The motet by Palestrina is Hodie Christus Natus Est. Although it is quite obviously well sung it would not be my first choice. The Schola Cantorum or Westminster Cathedral recording would be my preference. Somehow the lack of men’s voices just seems to make it less stunning, dramatic and immediate than it should be.

With the two motets by Victoria we have the same situation as the Gallus. A brief look at the Arkiv CD catalogue on the internet shows that neither of these two works is available in any other recording. So we should be grateful to ‘Arts Archives’ for making these available to us. Both Una Ora and O Regem Coeli are perfect examples of this great Spanish composer’s art.

The short work for four voices by Giovanni Nascus is in the same tradition as Palestrina. In fact I doubt that anyone would deny it was by the master on an ‘innocent ear’ hearing. This is certainly one of the best things on this CD. I find the ‘Lamentation’ style of choral music from the period very moving and this choir is well able to express the tragedy of the words. Little is known about the composer except that he died in 1561 aged fifty one.

The last of the liturgical pieces is the Sanctus, Hosanna and Benedictus from Jacobus de Kerle’s Missa Regina Coeli. This extract is extremely beautiful. I would certainly love to hear the rest of the work. Yet I cannot find reference to any full recording on the ‘net’ so that will have to wait. De Kerle was a Dutch composer who worked mainly in Bavaria. He was able to combine the Dutch style of Josquin’s successors with the clarity of Palestrina. He died in Prague in 1591.

The last work on this CD is Benjamin Britten’s Ceremony of Carols. And of course the Vienna Boys' Choir are on firm ground here. The work was actually written for treble voices and harp. So I cannot complain about the lack of ‘deeper resonances- although I understand it was originally conceived for women’s voices. The Ceremony was actually written at sea aboard the ‘MS Axel Johnson’ when Britten was returning to Liverpool from New York in 1942.  It is not really a Christmas Piece, although it opens and closes with the Antiphon from Vespers for the ‘Feast of the Nativity.’ As with many performances the Deo Gratias is perhaps the most impressive number. However I must make special mention of Elisabeth Bayer’s contribution on the obbligato harp part.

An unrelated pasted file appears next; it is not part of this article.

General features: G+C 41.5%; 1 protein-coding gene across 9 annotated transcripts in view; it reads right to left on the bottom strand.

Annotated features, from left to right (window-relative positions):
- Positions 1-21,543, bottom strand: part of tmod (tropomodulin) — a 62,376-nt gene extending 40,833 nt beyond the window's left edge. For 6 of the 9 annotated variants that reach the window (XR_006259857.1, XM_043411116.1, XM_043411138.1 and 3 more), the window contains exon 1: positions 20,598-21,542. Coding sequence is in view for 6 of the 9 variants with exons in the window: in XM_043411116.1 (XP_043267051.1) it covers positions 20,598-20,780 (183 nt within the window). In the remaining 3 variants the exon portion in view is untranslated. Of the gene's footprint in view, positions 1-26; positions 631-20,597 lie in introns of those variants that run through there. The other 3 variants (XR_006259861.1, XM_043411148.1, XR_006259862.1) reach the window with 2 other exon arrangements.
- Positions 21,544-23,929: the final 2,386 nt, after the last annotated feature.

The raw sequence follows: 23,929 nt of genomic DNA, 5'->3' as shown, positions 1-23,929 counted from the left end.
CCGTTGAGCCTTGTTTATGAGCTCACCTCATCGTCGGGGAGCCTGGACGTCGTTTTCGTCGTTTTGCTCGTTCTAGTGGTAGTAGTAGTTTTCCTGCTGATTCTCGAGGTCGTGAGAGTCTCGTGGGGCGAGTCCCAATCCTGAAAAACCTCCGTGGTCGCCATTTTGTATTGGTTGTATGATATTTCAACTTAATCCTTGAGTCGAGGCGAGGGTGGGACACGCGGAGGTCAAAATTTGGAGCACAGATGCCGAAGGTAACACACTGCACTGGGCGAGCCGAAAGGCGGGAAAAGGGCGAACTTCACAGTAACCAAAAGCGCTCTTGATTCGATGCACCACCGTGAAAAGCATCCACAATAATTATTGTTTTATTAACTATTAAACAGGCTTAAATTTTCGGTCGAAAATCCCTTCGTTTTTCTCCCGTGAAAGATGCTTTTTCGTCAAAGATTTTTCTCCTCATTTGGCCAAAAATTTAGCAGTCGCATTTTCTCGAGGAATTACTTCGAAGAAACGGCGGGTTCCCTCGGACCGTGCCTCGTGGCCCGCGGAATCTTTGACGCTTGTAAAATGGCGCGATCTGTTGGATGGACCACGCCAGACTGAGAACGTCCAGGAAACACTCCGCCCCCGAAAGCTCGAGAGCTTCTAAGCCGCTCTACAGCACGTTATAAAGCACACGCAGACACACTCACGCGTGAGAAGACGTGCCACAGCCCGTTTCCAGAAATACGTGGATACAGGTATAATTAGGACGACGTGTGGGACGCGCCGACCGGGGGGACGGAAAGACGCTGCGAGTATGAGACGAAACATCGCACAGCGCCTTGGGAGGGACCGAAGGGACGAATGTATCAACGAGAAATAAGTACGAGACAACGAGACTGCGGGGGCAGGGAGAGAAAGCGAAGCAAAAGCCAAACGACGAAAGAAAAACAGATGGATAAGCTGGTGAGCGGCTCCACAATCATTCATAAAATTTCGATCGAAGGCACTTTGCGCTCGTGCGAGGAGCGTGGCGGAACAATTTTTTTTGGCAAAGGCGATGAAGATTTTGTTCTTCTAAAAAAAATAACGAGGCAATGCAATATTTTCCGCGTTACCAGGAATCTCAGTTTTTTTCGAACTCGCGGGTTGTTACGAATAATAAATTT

The Vienna’s Boys Choir has a stunning history. Many ‘big’ names were associated with this group as either choristers or composers. We can name Gluck, Haydn, Mozart, Schubert and Bruckner for starters.

Quality of sound seems to be lacking in this recording. Even though the CD packaging states that 24 bit re-mastering has taken place, it does not seem to have done much for the 32 year old original masters.

One last niggle - I do wish that they had included the words in the CD insert.

So on the whole this is an interesting CD. The more popular works are available in later, and in my opinion preferable, recordings. However, the beauty of this CD is the four or five works that are ‘hard to find.’ For this reason I recommend this disc to all those interested in 16th century church music. Those who love the Vienna Boys Choir for their own sake will want to add this to their collection as a matter of course.

John France